This is why HR should tell management “Time’s Up”

harassment
Fay Calderone

By

written on January 10, 2018

Awareness of movements like Time’s Up” has never been higher, and the damages from an organisation ignoring sexual harassment never more costly.

It has been more than 40 years since the commencement of the Anti-Discrimination Act 1977 (NSW), 34 years since the introduction of the Sex Discrimination Act 1984 (Cth) and a very interesting two years since I published my soap box article on bullying and sexual harassment in the workplace. In the interim, it seems a perfect storm has ensued.

Campaigns like #MeToo and “Time’s Up” have provided a global megaphone for women to stand up against the sexual assault, harassment and the online denigration of women. Now Oprah Winfrey’s phenomenal speech at the Golden Globe Awards this week has sent a very loud and clear message around the world. Time is up.

In Australia, the public outcry for action and online momentum has been echoed by workplace leaders and slowly, but surely, by our courts. Time is up for sexual harassers and workplace leaders who tolerate them.

Increased available remedies

There are now more legal avenues to pursue workplace sexual harassment claims in Australia than ever before. Victims have a smorgasbord of jurisdictions and remedies available to them depending on the circumstances of the case including:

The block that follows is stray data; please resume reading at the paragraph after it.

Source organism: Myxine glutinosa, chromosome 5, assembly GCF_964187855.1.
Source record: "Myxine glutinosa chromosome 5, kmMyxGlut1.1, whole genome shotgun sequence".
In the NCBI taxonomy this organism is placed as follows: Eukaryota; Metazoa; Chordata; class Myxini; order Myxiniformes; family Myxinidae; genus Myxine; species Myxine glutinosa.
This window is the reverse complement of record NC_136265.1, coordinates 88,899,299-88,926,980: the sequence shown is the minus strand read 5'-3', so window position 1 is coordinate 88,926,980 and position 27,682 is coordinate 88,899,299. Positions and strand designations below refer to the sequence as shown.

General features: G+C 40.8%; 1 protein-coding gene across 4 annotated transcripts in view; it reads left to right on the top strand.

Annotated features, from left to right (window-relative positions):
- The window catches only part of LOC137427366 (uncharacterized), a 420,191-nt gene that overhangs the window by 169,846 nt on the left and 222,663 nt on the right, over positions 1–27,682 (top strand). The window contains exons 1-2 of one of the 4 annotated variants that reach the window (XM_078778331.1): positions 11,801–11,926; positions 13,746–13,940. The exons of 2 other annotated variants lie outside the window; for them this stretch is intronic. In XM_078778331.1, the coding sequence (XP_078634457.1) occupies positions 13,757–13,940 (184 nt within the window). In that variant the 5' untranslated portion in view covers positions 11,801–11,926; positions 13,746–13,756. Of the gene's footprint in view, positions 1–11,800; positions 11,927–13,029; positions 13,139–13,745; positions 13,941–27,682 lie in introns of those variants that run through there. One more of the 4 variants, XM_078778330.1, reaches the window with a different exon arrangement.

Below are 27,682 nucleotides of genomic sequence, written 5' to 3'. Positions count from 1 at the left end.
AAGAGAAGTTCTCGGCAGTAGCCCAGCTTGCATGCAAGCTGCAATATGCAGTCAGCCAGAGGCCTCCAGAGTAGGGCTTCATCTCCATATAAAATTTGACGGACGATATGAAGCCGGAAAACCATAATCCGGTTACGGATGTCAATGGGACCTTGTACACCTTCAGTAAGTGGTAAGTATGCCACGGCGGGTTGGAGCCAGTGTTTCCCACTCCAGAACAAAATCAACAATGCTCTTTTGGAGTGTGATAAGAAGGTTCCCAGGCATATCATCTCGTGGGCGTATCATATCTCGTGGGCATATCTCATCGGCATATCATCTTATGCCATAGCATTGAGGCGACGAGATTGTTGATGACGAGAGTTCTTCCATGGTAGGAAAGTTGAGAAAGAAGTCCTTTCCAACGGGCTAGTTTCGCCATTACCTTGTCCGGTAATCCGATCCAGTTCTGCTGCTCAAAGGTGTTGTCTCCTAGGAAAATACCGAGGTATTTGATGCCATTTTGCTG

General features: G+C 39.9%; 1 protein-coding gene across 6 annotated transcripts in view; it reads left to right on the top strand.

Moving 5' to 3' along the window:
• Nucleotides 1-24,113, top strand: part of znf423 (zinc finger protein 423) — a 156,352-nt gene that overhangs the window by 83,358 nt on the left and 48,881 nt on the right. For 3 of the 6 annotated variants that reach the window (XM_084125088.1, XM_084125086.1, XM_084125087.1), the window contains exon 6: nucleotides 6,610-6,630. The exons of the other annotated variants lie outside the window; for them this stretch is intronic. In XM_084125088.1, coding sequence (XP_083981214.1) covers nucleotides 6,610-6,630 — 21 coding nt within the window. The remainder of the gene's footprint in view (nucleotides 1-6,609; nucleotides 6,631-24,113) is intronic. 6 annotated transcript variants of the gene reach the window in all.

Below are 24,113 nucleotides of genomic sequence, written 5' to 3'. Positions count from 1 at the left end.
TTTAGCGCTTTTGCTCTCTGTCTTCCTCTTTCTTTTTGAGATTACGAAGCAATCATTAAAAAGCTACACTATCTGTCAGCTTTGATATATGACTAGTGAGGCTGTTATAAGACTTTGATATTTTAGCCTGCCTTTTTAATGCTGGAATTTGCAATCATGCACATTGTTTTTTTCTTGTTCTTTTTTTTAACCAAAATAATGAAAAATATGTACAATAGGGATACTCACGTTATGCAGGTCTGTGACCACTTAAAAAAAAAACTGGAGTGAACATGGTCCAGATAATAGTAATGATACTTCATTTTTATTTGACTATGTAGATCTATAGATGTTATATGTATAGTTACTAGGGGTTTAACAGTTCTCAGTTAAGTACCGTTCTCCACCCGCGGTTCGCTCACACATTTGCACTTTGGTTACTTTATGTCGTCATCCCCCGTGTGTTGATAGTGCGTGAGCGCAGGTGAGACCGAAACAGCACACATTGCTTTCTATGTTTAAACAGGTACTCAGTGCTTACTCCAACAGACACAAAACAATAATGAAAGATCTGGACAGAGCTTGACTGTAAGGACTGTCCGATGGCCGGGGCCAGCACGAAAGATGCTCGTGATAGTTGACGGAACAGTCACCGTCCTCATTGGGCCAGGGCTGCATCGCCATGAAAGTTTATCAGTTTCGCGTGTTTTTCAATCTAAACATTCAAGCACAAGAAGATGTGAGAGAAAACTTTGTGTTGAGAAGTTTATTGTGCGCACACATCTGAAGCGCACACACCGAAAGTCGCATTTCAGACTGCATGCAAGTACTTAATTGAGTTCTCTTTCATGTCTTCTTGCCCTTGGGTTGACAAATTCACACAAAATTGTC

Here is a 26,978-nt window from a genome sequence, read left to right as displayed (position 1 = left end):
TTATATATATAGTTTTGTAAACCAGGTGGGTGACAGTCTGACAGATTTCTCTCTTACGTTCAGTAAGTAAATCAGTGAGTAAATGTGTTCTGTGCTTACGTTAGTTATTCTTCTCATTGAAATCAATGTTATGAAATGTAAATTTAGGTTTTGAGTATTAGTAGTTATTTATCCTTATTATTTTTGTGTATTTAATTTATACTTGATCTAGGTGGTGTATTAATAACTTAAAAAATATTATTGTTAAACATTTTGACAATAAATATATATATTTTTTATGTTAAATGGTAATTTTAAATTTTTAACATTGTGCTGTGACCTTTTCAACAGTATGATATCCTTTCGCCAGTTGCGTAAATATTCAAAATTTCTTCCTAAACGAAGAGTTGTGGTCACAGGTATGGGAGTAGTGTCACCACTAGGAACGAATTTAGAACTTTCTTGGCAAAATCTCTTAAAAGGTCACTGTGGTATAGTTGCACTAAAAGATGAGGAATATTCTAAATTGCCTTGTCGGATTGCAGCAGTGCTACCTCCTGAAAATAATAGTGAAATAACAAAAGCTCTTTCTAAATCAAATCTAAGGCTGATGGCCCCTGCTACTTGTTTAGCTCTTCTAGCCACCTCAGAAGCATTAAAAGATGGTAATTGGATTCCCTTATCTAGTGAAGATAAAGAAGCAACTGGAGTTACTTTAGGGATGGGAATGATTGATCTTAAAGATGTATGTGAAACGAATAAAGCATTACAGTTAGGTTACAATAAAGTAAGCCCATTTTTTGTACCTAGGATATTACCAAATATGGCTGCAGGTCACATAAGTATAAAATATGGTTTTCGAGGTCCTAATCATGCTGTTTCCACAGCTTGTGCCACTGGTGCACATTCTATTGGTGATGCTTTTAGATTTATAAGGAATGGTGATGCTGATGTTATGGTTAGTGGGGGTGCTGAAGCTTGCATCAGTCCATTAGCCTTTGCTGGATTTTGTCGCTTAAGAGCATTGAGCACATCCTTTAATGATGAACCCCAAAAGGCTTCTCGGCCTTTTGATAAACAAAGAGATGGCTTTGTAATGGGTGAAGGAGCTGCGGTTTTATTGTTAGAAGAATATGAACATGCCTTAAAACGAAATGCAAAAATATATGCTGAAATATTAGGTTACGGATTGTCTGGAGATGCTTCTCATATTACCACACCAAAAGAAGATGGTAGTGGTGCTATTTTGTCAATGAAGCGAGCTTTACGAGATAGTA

• Claims under the State or Federal Discrimination legislation for discrimination, sexual harassment and victimisation;
  • Claims under the Fair Work Act (the FWA) for adverse action or unlawful termination on prohibited grounds (including sex) with remedies ranging from uncapped damages to injunctive relief, civil penalties and personal culpability for individuals “involved in” contravention of the FWA;
  • Applications for orders by the Fair Work Commission to “stop the bullying” resulting in civil penalties if breached;
  • Claims for unfair dismissal with remedies including reinstatement, back pay and compensation, with potential to argue constructive dismissal where unresolved sexual harassment complaints make employment untenable, causing employees to leave;
  • Workers compensation claims and common law personal injury claims for failure to provide a safe work environment; and/or
  • Prosecutions of persons conducting business or undertaking (including officers) under the Work Health and Safety legislation for failure to protect the health and safety of workers.  

Increased Damages

The Full Federal Court found in its Richardson v Oracle (2014) decision that the $12,000 to $20,000 usually awarded for general damages in sexual harassment claims was “manifestly inadequate”, and didn’t “reflect prevailing community expectations” or comparable damages in bullying personal injury matters. The general damages award at first instances was significantly increased from $18,000 to $100,000 in addition to $30,000 for economic loss (based on the reduced income the victim had in the subsequent job she accepted). This raised the bar for cases to follow.